9. The tired old battles over homosexuality in our society will run out of steam . . . at least in the wider culture. General Conferences may disagree, but civil unions and marriage equality will become the national norm in commerce and government. The church may continue to give this matter heavy attention, but it will increasingly be seen by the young as an unnecessary wedge issue, a way for some to wield control within the church. Sadly, unless more humble and grace-filled polity and theology on such divisive issues is found by 2020, the denomination will remain omnishambled in structure and voice, and schism may be inevitable. We have too long been captive to theologies that are fear-driven and biblically inconsistent. The same folks who cite isolated Scriptures to support their restrictive views on homosexuality are strangely silent about apparent biblical support for plural marriage or against all divorce. The research is clear that the young folks of almost all theological persuasions are bewildered. They ask why there is such an emphasis on biblical hermeneutics that does more to damage than to heal.

10. We will learn new patterns of organizational relationship and leadership. John McKnight has said, “These days we keep focusing our efforts on leadership and we miss the critical importance of connectivity.” This connection may come from the neighbor down the street or the stranger from around the world. We have yet to see ways technology will connect us (and the threats of this technology to civil society). We will learn that authority needs to be earned, that there are many paths to accomplishing our goals; not just the pathway expected because one is acting within a particular tradition or hierarchy. The leader in this new world will look to discover the gifts of others rather than seeking to impose a business plan. It will be a leadership based on mutuality and respect. It is leadership that trusts and encourages others. It is leadership that seeks communities that thrive over situations that can be controlled.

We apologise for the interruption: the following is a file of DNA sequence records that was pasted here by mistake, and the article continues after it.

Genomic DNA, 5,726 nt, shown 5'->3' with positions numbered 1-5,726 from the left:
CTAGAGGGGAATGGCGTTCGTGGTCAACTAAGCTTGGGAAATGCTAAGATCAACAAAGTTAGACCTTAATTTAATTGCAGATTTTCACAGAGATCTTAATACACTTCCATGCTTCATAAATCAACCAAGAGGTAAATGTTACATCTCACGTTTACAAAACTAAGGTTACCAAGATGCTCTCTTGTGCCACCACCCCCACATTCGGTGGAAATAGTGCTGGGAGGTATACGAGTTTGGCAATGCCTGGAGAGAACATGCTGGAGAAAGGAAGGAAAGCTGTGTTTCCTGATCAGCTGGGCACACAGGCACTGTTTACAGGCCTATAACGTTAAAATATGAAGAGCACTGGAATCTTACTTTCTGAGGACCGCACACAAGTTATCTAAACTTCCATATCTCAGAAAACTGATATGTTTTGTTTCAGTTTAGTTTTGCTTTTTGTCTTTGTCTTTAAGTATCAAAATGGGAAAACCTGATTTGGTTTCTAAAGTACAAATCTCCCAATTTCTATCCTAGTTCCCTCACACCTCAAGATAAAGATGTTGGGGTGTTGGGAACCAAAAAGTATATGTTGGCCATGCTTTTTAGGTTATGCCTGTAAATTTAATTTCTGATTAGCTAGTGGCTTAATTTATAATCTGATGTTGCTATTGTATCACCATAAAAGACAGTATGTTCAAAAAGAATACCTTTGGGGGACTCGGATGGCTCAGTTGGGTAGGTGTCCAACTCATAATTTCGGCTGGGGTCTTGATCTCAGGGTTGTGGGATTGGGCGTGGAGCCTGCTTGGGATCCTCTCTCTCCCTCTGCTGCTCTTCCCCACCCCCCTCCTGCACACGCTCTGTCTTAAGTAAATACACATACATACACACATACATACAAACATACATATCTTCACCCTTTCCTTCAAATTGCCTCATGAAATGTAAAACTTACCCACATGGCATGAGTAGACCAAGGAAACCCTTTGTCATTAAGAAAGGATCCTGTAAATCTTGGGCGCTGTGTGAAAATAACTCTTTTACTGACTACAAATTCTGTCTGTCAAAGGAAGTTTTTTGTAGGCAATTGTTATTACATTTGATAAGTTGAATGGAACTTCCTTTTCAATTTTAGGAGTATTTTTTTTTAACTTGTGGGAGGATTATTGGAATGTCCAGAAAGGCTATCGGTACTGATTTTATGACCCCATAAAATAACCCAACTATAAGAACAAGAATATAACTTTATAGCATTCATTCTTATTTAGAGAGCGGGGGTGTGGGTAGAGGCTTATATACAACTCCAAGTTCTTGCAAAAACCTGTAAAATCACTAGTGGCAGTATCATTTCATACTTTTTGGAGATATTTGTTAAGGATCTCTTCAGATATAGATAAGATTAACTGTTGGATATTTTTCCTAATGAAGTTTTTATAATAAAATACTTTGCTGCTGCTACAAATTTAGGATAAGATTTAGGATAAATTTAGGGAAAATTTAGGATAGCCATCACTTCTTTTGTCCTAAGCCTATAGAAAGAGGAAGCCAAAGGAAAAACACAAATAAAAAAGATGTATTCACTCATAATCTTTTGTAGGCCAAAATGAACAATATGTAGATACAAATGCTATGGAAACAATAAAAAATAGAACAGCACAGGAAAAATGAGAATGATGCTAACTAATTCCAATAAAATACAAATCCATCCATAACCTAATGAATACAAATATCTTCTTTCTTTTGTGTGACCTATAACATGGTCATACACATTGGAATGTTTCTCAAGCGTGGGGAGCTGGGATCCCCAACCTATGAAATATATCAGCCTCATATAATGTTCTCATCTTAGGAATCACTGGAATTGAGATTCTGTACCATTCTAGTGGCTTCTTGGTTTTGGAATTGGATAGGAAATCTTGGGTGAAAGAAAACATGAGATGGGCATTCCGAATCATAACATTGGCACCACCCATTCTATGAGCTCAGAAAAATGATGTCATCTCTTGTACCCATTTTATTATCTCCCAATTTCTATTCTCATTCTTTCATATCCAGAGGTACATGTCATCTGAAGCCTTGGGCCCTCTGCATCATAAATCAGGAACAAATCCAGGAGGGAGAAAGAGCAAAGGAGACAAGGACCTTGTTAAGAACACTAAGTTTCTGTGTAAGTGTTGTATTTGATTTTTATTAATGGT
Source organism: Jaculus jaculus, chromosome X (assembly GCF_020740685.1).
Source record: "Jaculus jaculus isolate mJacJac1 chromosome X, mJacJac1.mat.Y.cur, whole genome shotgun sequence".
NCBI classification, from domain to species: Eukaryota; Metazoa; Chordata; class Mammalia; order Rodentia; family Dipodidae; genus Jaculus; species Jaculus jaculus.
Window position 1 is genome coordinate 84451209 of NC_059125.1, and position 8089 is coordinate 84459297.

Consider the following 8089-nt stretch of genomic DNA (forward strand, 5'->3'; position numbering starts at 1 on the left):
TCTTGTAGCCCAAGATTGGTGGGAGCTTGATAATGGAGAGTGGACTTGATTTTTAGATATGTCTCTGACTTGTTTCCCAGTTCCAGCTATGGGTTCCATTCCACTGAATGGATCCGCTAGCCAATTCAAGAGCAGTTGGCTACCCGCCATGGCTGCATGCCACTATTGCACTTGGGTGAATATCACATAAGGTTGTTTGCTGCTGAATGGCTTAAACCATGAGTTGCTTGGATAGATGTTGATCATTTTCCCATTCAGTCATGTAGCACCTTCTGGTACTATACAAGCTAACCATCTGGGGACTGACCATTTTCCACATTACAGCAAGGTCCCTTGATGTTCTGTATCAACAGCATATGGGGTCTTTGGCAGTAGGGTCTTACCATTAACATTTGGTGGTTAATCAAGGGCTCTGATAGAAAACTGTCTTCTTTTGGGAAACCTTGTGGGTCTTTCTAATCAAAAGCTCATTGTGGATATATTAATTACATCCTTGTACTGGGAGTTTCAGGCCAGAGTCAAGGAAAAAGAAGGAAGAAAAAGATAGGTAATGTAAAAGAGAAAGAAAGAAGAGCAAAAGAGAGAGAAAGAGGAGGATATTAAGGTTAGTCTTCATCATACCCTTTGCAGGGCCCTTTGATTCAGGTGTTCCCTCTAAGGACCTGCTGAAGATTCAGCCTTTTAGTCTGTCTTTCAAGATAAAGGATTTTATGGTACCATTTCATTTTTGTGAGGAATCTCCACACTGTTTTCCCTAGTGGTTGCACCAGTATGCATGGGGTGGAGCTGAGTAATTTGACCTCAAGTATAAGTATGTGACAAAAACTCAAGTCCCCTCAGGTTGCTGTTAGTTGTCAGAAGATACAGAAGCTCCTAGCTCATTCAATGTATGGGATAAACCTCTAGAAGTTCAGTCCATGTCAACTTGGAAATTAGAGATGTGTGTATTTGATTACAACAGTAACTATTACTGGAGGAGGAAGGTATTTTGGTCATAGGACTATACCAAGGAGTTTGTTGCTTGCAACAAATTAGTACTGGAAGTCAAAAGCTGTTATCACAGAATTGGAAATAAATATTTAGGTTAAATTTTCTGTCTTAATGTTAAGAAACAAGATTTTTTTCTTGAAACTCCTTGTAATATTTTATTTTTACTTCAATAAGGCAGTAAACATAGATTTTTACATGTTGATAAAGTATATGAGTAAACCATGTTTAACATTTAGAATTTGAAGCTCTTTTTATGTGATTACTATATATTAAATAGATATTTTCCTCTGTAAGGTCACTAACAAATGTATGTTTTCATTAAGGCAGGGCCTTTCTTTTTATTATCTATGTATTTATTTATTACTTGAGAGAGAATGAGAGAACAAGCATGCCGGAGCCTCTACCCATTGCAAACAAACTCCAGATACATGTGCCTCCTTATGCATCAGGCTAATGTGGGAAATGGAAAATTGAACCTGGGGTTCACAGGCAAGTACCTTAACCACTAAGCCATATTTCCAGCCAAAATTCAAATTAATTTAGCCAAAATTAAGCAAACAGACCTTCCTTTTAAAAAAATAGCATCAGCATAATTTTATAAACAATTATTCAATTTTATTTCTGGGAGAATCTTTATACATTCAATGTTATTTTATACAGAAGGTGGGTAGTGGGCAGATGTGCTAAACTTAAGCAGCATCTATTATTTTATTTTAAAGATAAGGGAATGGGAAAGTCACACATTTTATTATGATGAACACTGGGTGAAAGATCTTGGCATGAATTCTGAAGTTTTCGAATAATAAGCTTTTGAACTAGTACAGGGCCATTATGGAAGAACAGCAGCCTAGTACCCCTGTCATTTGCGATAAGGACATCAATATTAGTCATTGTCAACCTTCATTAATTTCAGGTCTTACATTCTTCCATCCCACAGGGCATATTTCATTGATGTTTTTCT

This would be my vision for “that which becomes real” in the year 2020. It is rooted in hope, but rooted in realism as well. I will watch and pray and learn . . . and act that it may be so.

The Rev. Philip A. Amerson is president of United Methodist-affiliated Garrett-Evangelical Theological Seminary in Evanston, Ill.

Special Contributor to UMR

Special Contributor

This story was written by a special contributor to The United Methodist Reporter. You may send your article submissions to
editor@circuitwritermedia.com
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The United Methodist Reporter wants to encourage lively conversation about The United Methodist Church and our articles in the belief that Christian conversation (what Wesley would call conferencing) is a means of grace. While we support passionate debate, we cannot allow language that demeans or demonizes others, and we reserve the right to delete any comment we believe to be harmful or inappropriate. We encourage all to remember that we are all broken and in need of Christ's grace, and that we all see through the glass darkly until that time we when reach full perfection in love. May your speech here be tempered with love, and reflection of the fruits of love, joy, peace, patience, kindness, goodness, faithfulness, gentleness, and self-control. After all, "There is no law against things like this." (Galatians 5:22-23)